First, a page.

Since Monday, the national average for a gallon of regular gasoline has increased by 11 cents to $3.72. According to new data from the Energy Information Administration (EIA), total domestic gasoline stocks decreased by 500,000 bbl to 246 million bbl last week. On the other hand, gasoline demand increased slightly from 8.66 million b/d to 8.74 million b/d. An increase in gas demand, alongside a reduction in total supply, is contributing to price increases, but increasing oil prices continue to play a leading role in pushing prices higher. Pump prices will likely continue to rise as crude prices continue to climb.
At the close of Wednesday’s formal trading session, WTI increased by $7.19 to settle at $110.60 – the highest settlement price since May 2011. Crude prices continue to surge as the conflict between Ukraine and Russia continues to bring uncertainty to the market. To help counter the impact of rising oil prices, the International Energy Agency (IEA) has coordinated a release of 60 million bbl of crude oil from its 31 member countries’ strategic reserves, including the U.S., Germany, Canada, South Korea, and Mexico. The announcement of the release did not detail the amount of each contribution from each country, but half of the release – 30 million bbl – is expected to come from the U.S. However, the pricing impact from yesterday’s announcement has been limited given that the amount of oil is small in comparison to the amount of oil that flows daily from Russia around the globe. According to IEA, Russia exports approximately 5 million b/d of crude oil, representing about 12 percent of global trade. The market will likely continue to increase the price of oil as more sanctions are imposed on Russia. A potential ban of crude imports from Russia to the U.S. or other countries will likely cause prices to continue to rise to reflect more risk of disruption to tight global oil supplies.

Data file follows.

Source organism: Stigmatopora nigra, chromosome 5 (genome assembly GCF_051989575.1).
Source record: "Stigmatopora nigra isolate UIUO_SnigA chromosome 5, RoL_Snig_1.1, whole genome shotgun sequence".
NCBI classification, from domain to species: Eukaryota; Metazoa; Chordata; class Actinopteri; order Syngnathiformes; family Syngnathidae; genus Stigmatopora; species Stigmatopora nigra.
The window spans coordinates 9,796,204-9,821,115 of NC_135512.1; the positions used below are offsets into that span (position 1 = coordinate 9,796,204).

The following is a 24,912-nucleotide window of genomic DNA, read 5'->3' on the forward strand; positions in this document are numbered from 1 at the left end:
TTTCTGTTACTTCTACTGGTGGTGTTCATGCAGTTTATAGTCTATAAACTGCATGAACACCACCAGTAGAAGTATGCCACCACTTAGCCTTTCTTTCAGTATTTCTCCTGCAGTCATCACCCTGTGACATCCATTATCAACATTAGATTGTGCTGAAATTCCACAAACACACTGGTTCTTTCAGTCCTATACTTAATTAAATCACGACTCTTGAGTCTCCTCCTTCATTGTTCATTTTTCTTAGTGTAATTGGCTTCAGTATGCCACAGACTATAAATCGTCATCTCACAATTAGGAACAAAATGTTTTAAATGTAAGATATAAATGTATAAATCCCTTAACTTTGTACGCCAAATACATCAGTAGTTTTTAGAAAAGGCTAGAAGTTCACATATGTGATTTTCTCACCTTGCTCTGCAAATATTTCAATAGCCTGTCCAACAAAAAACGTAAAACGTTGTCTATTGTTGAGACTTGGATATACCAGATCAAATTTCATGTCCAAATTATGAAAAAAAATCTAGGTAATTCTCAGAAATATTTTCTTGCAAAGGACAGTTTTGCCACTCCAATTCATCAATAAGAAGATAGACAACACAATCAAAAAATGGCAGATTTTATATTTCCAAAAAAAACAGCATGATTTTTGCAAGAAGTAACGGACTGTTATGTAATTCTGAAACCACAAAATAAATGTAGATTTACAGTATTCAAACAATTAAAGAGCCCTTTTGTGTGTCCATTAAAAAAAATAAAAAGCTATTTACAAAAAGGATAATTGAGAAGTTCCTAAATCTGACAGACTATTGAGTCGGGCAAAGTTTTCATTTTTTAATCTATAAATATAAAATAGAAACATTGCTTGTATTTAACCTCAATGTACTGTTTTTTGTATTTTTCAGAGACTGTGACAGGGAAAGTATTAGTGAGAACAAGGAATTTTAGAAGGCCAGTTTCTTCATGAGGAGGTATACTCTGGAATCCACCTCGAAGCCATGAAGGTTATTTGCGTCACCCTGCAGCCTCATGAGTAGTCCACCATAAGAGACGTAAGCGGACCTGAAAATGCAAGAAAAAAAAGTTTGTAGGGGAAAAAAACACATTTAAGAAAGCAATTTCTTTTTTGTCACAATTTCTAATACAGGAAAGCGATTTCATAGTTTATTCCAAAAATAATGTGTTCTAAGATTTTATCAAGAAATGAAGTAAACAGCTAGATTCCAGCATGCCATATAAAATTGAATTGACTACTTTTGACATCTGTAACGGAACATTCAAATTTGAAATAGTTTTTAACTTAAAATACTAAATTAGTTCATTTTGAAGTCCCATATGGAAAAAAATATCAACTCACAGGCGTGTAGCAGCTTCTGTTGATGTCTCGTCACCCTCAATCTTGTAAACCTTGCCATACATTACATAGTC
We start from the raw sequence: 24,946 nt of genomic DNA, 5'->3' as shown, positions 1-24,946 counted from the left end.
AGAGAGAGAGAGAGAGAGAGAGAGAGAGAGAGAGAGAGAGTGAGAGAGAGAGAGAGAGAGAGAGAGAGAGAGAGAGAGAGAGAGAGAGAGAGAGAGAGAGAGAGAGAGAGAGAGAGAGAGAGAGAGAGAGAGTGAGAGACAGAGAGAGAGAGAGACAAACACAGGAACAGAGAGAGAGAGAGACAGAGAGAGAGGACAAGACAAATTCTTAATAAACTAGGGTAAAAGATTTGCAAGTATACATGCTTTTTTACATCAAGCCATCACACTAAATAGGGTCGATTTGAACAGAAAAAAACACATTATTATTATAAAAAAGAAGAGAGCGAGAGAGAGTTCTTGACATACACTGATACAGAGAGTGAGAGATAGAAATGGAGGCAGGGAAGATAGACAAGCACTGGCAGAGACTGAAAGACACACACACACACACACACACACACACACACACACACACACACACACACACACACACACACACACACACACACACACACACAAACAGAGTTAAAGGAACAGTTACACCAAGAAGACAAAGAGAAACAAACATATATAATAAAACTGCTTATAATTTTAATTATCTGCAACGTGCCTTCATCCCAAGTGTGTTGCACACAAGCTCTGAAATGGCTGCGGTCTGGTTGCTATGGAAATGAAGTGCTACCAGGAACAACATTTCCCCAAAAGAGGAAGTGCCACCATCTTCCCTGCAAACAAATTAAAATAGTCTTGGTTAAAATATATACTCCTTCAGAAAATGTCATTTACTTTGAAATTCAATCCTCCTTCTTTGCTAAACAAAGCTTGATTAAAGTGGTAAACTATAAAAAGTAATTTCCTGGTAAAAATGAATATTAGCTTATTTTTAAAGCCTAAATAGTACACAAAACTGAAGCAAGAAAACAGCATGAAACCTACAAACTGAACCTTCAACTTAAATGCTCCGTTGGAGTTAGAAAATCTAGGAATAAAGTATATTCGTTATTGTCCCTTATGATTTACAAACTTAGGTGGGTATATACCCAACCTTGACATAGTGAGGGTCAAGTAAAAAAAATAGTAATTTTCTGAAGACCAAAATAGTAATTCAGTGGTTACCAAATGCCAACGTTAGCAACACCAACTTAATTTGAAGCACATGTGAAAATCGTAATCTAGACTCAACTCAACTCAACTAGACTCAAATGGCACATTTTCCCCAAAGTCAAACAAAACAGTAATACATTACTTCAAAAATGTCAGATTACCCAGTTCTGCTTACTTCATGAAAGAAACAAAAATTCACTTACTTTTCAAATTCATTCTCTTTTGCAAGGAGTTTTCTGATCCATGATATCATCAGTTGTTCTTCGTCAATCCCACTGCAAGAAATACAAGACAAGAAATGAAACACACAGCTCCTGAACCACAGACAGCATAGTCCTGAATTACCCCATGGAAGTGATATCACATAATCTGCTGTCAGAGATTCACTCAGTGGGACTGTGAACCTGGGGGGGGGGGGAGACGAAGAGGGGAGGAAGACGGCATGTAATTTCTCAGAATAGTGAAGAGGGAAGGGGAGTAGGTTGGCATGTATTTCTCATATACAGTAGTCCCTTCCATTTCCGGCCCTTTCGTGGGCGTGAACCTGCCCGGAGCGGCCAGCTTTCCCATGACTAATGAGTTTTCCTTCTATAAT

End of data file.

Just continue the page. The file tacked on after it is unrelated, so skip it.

Additionally, EIA reported that total domestic crude stocks decreased by 2.6 million bbl last week to 413.4 million bbl. The current stock level is approximately 15 percent lower than at the end of February 2021, contributing to pressure on domestic crude prices.
Largest Weekly Increases
- Since last Thursday, these 10 states have seen the largest increases in their averages: Michigan (+39 cents), Indiana (+36 cents), Illinois (+31 cents), Ohio (+30 cents), Tennessee (+26 cents), Kentucky (+24 cents), South Carolina (+20 cents), Georgia (+21 cents), Delaware (+19 cents) and Alabama (+18 cents).